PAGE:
His painting ‘Le mauvais sentier’, the wrong path, is a hallucinating representation of Janmot’s feeling about secular education in France. At each step of the children along their road of knowledge, science and literature professors grow out of the wall and lead, tempt them further into what Janmot considered to be the wrong, entirely secularised path. This kind of education corrupted the soul. …

Janmot uses Classicist techniques for presenting profoundly Romantic and religious ideas. He applied themes from antiquity however as symbols of the republic and past revolutions: the ‘Orgy’ is in a Greek temple and ‘Chute fatale’ or ‘Fatal Fall’ uses forms that could come out of an Ingres or a David painting. Janmot deliberately wanted to break with Neo-Classical French style and clearly favoured the purity of untouched nature.

The paintings of Janmot are magnificent, large and important works of art that illustrate one of the great tendencies of the battle of ideas that were the essence of the nineteenth century. The Museum of Fine Arts of Lyon shows them in all their glory next to each other. The paintings are to be admired as the dedication of a great artist to his ideas. Janmot of course was a great Romantic artist. He devoted his life and his creativity to one idea only, a eulogy in the defence of the soul. Here was an artist not gifted with the power of a genius, devoting all his creative energy to an idea that most people of his times and almost all of ours would mock. We may find Janmot very naive and we may regret his futile effort. Yet, his series on the soul represents the cravings of many persons of Western Europe of the nineteenth century. Many Romantics sought the ideals of medieval and Renaissance Christianism and even though Europe was de-christened in the end, the values and messages of Christianism did not die out.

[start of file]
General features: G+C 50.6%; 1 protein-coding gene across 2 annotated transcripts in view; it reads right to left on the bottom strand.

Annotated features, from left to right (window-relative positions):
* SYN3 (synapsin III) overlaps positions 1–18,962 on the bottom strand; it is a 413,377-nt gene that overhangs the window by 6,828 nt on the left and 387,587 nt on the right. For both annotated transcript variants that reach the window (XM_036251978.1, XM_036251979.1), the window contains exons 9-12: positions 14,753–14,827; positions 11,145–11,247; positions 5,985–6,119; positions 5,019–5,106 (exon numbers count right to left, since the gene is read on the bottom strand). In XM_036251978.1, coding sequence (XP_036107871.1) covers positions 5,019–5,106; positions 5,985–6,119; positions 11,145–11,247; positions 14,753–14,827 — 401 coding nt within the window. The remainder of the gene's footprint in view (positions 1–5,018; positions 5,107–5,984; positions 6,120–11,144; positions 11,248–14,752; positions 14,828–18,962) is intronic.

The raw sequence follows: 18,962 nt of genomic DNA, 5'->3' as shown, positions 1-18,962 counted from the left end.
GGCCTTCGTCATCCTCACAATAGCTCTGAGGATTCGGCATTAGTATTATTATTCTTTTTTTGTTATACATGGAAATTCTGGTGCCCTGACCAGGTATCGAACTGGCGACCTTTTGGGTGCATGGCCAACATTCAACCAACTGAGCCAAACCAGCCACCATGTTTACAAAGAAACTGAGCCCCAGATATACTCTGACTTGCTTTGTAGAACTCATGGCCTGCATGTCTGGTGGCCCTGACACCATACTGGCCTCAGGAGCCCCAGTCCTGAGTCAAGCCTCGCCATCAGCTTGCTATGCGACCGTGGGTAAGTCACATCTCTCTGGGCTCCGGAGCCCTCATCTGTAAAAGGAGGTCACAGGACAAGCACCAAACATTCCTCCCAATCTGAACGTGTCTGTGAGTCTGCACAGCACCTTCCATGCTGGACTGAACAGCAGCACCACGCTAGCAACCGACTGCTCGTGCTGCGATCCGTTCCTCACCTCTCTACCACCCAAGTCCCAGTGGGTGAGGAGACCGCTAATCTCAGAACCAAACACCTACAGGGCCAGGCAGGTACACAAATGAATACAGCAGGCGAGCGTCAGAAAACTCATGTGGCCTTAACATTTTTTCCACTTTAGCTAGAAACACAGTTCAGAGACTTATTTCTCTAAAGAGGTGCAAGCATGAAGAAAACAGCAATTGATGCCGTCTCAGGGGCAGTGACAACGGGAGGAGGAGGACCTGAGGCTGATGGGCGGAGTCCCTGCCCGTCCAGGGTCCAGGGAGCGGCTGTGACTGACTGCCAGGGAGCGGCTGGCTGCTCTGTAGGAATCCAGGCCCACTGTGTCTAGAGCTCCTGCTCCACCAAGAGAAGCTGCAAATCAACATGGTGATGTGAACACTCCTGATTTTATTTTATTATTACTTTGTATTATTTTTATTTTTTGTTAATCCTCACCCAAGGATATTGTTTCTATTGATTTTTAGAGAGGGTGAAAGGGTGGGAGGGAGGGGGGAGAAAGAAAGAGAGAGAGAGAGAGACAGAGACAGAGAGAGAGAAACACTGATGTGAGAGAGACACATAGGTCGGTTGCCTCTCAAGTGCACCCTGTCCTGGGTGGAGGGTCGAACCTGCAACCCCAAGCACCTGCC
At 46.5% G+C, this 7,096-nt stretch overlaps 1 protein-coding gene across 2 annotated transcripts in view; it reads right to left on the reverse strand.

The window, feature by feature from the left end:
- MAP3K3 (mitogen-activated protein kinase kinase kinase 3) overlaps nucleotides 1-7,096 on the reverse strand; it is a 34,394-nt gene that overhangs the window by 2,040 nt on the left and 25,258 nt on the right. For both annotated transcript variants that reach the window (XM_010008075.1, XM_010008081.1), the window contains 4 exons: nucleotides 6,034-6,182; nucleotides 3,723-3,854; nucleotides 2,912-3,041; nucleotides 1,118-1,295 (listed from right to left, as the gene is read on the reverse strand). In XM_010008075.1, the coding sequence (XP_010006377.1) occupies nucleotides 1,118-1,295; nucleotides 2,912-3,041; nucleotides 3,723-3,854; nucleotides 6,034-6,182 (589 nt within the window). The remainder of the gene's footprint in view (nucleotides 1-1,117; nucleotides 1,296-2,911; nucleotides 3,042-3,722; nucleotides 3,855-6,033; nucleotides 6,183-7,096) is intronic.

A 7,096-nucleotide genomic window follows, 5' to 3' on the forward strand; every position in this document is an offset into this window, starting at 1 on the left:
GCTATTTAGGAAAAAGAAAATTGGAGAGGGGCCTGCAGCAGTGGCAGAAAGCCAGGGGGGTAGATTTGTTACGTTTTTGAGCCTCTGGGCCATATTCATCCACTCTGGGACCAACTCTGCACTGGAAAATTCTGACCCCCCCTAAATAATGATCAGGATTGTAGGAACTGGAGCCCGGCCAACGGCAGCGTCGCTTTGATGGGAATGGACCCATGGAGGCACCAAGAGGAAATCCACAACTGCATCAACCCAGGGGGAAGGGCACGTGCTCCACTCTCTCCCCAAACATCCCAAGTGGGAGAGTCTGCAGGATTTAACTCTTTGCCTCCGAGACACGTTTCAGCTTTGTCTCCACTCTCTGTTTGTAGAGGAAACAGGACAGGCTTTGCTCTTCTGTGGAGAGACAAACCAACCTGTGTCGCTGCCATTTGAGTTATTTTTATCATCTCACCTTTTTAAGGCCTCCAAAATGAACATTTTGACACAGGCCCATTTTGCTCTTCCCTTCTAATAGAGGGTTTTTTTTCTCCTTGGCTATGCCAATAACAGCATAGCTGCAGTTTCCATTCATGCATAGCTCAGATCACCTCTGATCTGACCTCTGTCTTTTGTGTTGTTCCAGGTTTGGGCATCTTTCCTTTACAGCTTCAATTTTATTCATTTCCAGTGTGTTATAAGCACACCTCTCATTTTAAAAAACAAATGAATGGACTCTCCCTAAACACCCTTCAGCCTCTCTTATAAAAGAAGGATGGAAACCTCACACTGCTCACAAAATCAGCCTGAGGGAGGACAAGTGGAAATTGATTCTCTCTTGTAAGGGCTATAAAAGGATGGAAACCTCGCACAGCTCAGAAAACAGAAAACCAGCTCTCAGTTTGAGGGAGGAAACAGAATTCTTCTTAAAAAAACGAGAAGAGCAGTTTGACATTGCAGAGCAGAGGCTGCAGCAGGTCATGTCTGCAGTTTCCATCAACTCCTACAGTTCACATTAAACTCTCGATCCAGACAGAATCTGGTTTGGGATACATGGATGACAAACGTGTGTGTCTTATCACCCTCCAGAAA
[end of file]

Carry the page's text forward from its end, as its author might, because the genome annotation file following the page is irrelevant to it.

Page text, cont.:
“A eulogy in defense of the soul”.

Try to love the questions

In Washington tonight thru Sunday for the March for Life and Terri Schiavo Life & Hope Network reasons. Rainer Maria Rilke, meanwhile, provides consolation in difficult moments:

Be patient toward all that is unsolved
in your heart and try to love the
questions themselves, like locked
rooms and like books that are now
written in a very foreign tongue. Do
not now seek the answers, which
cannot be given you because you
would not be able to live them. And
the point is, to live everything. Live the
questions now. Perhaps you will then
gradually, without noticing it, live
along some distant day into the
answer.

 

Lady Hollow

As much as Hollow has been Michael and Ben Novak’s doggy, she has been and continues to be a familiar, remarkable, and much loved part of the town of Ave Maria’s community life. Born somewhere in the wilds of Colorado, found by a rancher, and rescued by Michael’s daughter Jana at the last moment at a shelter, Hollow always carried with her a bit of that Colorado ease and agreeableness that I see in my own family who live there. I think of her as basically wolfish in nature.

Hollow’s an example of the sort of creature that one comes across only every so often in life whose essential nature, temperament, and characteristics are so basically reassuring and pleasant that she makes an impression without even trying to do so. Anyway, I’ve loved Hollow for years. And Ben Novak captured a bit of her spirit a few months ago when he shared this bit of poetry with me:

Lady Hollow
Ben Novak

Hollow does not ask why
Flowers grow or rivers flow
Or mountains rise or a bird flies.
Hollow does not know yesterday
Or anything that came before.

Though she remembers